Mental health, job stability, financial losses and emotional and physical wellbeing – the list of areas where COVID-19 has hit hard is endless.
But, as a recent research article from Zaine Akuhata-Huntington et al in Higher Education Research and Development highlights, indigenous learners have often been left behind and asked to prioritise in ways that conflict with their values. In response, indigenous communities have forged ahead together, rather than wait for sub-standard assistance - a process that has repeated under pandemic conditions.
“A Netflix pandemic storyline”
The authors draw a clear distinction between the prevailing COVID-19 narrative in New Zealand - “be kind” - and the reality of the situation for indigenous peoples.
They note that Markham et al have already shown how the pandemic impacts First Nations people in Australia, and that the National Māori Pandemic Group has bemoaned the lack of an equity lens on NZ-wide approaches to response and recovery.
This disparity manifested at an institutional and individual level for the authors, who describe “hoops on fire to jump through” such as Westernised administrative requirements for support, that were at odds with the focus on collaboration and sharing of resources that had been instilled through their families.
All through this, Māori learners’ instilled values of manaakitanga, whanaungatanga and kaitiakitanga entrenched a deep sense of responsibility and care to the people around them, both within and without an educational setting.
“I’m tired; COVID-19 has highlighted the unpaid, unappreciated, and unacknowledged emotional labour of Māori and Pasifika staff and students. The institution tells us to continue as usual, yet our kaupapa, our purpose, tells us that we must be whānau and whanaunga first, that continuing our research during a pandemic, during a country-wide lockdown is one of the most dangerous, and extractive, things we could do.”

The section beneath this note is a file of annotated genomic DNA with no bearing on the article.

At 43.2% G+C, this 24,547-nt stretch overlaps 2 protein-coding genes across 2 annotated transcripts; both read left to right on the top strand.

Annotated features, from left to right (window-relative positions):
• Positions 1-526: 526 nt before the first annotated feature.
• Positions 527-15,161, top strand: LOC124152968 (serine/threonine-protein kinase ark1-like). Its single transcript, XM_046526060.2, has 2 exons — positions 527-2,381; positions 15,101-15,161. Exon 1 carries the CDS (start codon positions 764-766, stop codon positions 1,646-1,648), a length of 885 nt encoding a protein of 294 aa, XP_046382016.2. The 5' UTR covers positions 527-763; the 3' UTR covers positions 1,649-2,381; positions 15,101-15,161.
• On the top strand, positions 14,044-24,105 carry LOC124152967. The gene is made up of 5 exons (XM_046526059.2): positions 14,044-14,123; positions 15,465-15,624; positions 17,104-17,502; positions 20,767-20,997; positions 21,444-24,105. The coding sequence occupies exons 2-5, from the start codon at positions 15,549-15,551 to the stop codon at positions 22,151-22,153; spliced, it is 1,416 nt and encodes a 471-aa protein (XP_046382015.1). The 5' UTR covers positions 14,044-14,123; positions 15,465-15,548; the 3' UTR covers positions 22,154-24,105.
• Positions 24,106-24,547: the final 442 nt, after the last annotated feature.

In a COVID-19 response that the authors note left them feeling like an after-thought, it was those values – and the pakiwaitara they stemmed from – that showed the way forward.
A history of collaboration
Akuhata-Huntington et al note that indigenous peoples in New Zealand and Australia have a long history of collaboration, which has been reflected in responses to COVID-19.
Tanē-Mahuta, Maui and his siblings and D’harawal Elders are all cited as not just examples of working together, but cultural lightning rods for the values and knowledge that is retained from generation to generation.
Through these pakiwaitara ,the author argues that “our people were resilient when unity was at the forefront”.
“The work accomplished by our individual iwi, hapū and whānau across the country during the lockdown period mirrors exactly that theme and suggests that uniting together to fight this pandemic, as well as the inequities Māori continue to face (specifically in the health sector), we must take matters into our own hands to ensure the safety of our communities.”
The results were indigenous peoples coming together to share support and resources, despite a lack of support at a governmental or institutional level. It’s a tale reflected in two recent sessions we had with Billie-Jean Potaka-Ayton, who spoke of her school and community’s work in coming together to survive and thrive when outside help was scarce.
This can make for damning reading of high-level responses to COVID-19 – and in all fairness, it should. The National Māori Pandemic Group has repeatedly highlighted the need for equity from the outset, and continues to try and hold the Crown to account for providing adequate support as a Treaty partner.
One of the closing lines of the research paper is “we cannot rely on the systems in place, we can only rely on each other”. And while these experiences do show the resilience and collaborative strength of indigenous peoples, it should also be an important reminder of the ardent need to place those people at the forefront of planning and recovery.
Full article: COVID-19 and Indigenous Resilience, published in Higher Education Research & Development. Authored by Zaine Akuhata-Huntington (Ngāti Tūwharetoa, Tūhoe, Ngāi Te Rangi, Ngāti Kahungunu ki Te Wairoa) , Shannon Foster (D’harawal Saltwater Knowledge Keeper), Ashlea Gillon (Ngāti Awa) , Mamaeroa Merito (Ngāti Pikiao, Ngāti Whakaeu, Ngāti Awa), Lisa Oliver (Gomeroi Nation) , Nohorua Parata (Ngāti Toa Rangatira, Ngāti Ruanui, Ngāti Kahungunu, Rongowhakaata), Yvonne Ualesi (Mulivai Safata, Pu’apu’a, Savalalo Samoa, Fakaofo Tokelau, Ovalau Fiji) & Sereana Naepi (Natasiri).